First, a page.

The result is a cockpit that mimics much of the simplicity and perception of quality that is inherent in the CX-5, Mazda 3 and Mazda 2. It’s this familiarity that will retain Mazda customers.
More than anything, the striking feature of the cabin is its spaciousness – not something you’d expect on a platform shared with the diminutive Mazda 2.
Importantly, the area for the driver is almost as big as a CX-5. There’s plenty of room for big feet, the adjustability of the steering wheel and seat will suit 90 per cent of body shapes and the access to switchgear and the clarity of he gauges makes it a confident SUV to drive.
That’s also helped by the standard rear park sensors on all models, though the entry-level Neo misses out on a rear camera. Mazda says that’s typical of most of its rivals but that may not be a valid excuse.
The dash features a central dominating single dial within the binnacle. Alongside this speedometer is a tiny – too tiny, in fact – tachometer and fuel gauge. The rest is left to warning lights though buyers of the sTouring and Akera have a head-up display that reflects the digital speed onto a small perspex panel.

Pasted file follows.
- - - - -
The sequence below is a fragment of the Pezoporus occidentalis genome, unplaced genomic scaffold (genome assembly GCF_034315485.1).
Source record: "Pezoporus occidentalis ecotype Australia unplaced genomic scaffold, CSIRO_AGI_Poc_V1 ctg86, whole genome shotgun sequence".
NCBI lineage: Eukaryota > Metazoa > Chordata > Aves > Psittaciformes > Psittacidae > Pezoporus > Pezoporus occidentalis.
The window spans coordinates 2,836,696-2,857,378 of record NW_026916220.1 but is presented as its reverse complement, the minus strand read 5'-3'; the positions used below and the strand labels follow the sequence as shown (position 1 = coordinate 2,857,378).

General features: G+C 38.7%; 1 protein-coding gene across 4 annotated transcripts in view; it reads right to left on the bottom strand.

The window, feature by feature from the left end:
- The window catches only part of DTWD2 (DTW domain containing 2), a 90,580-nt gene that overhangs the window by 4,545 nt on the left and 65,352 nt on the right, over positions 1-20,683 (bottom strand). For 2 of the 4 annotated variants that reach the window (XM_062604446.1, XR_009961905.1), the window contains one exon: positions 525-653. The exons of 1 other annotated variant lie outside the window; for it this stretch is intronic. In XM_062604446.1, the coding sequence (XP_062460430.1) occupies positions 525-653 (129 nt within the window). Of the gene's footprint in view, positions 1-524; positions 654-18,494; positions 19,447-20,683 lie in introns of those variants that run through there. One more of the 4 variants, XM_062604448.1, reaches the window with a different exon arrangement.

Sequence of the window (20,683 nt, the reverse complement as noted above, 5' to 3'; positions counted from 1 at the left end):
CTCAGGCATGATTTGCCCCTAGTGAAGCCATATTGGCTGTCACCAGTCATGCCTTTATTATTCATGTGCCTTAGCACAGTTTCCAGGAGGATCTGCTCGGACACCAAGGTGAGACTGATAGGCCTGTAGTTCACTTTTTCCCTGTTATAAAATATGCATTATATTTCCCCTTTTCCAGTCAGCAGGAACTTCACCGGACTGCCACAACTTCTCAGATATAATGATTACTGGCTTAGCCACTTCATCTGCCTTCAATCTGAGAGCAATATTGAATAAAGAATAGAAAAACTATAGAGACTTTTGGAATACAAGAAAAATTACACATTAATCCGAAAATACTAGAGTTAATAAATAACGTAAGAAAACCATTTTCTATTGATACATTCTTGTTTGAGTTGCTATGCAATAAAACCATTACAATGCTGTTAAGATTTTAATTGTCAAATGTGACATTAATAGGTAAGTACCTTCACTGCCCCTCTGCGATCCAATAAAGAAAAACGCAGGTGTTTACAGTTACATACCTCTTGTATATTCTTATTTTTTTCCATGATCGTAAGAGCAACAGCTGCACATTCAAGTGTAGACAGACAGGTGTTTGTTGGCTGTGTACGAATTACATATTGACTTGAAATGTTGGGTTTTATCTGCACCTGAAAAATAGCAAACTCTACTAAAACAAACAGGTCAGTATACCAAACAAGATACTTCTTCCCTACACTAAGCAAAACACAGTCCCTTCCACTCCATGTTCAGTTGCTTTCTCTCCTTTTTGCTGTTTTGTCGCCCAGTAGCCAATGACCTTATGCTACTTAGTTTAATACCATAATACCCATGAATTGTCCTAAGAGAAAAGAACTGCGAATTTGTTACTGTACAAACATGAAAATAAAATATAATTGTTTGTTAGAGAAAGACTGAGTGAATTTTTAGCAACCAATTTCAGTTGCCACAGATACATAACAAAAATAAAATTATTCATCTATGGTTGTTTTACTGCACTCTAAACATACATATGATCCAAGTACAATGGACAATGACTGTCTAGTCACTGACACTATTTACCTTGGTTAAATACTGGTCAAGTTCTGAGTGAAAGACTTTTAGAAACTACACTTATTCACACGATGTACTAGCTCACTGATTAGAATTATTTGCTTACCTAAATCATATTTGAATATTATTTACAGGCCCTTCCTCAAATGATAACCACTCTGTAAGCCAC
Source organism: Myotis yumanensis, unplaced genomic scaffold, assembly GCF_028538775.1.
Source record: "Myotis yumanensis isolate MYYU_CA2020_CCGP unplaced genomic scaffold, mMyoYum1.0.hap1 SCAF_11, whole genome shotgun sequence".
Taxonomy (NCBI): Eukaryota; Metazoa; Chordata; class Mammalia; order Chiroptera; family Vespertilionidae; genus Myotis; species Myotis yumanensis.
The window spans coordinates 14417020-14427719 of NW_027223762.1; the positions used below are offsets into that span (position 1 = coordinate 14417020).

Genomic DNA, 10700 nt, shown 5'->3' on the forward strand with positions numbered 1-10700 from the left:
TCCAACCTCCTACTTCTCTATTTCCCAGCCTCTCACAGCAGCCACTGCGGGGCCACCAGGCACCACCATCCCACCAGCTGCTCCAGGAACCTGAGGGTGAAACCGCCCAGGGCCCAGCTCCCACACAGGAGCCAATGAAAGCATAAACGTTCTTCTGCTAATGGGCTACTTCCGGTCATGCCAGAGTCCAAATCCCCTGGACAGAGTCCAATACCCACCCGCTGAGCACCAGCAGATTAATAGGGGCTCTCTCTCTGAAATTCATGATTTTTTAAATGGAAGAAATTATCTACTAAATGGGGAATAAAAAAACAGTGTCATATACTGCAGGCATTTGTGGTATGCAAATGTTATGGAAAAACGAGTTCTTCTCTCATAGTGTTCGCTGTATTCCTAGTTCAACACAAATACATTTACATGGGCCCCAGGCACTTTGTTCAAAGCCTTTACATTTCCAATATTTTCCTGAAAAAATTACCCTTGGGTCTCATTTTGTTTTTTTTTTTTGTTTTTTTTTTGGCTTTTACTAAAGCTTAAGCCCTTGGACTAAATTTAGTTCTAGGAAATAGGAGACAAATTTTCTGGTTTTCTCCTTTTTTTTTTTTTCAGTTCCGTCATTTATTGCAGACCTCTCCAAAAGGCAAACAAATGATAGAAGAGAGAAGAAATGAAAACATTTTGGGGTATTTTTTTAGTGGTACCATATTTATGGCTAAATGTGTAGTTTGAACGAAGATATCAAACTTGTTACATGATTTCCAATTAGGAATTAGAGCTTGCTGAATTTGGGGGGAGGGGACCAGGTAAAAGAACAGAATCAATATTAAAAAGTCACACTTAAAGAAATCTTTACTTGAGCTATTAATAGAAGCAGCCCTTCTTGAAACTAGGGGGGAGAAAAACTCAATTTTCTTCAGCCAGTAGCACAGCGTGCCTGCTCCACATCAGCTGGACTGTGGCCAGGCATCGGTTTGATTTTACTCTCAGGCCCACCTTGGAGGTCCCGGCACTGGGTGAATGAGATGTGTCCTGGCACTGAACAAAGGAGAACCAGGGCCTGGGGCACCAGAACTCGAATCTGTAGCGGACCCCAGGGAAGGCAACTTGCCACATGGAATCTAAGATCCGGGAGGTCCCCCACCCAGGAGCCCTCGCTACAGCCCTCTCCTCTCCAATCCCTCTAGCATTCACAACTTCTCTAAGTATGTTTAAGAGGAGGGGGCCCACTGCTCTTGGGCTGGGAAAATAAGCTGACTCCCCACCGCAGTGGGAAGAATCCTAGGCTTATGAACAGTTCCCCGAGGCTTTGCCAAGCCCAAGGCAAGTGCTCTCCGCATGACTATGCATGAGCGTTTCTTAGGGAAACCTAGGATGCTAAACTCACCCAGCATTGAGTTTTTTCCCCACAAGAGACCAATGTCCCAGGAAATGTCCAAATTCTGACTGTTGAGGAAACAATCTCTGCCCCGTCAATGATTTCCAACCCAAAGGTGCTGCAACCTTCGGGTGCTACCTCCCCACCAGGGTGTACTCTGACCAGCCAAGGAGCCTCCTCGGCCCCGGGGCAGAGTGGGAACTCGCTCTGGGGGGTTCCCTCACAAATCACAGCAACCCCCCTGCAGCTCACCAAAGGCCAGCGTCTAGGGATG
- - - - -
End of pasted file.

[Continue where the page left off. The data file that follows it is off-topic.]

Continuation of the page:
There are three circular vents on the dash and though four is more common, air flow was more than adequate. The dashboard’s upper level is hard plastic but is softened by a horizontal strip in either black or a contrasting colour, depending on the model.
The CX-3 retains a manual handbrake (the CX-5 has moved to an electric park brake) yet there’s sufficient console room for two cupholders and a lidded bin.
Most models have a 7-inch screen with audio, navigation, car management and connectivity functions. These also offer internet access to Pandora, Stitcher and Aha plus radio data system program information and the reverse camera.
But the base model gets a small screen without these functions, relying on Bluetooth as a medium to operate the phone’s functions. Buyers can purchase a reverse camera with a screen within the rear-view mirror for $778.
Upholstery material starts at cloth for the Neo and Maxx and then man-made leather for the sTouring and then full lather for the Akera.
Luggage capacity is 264 litres with the 60/40 rear seats in situ, expanding to 1174 litres when folded. The seats actually fold flat and there’s a false floor in the boot to take more gear or, for country owners, perhaps replace the standard space-saver spare with e full-size tyre.
By comparison, the Mazda 2 has a boot that is smaller by 14 litres when the seats are erect and by 322 litres when folded.
Mazda CX-3 Exterior and Styling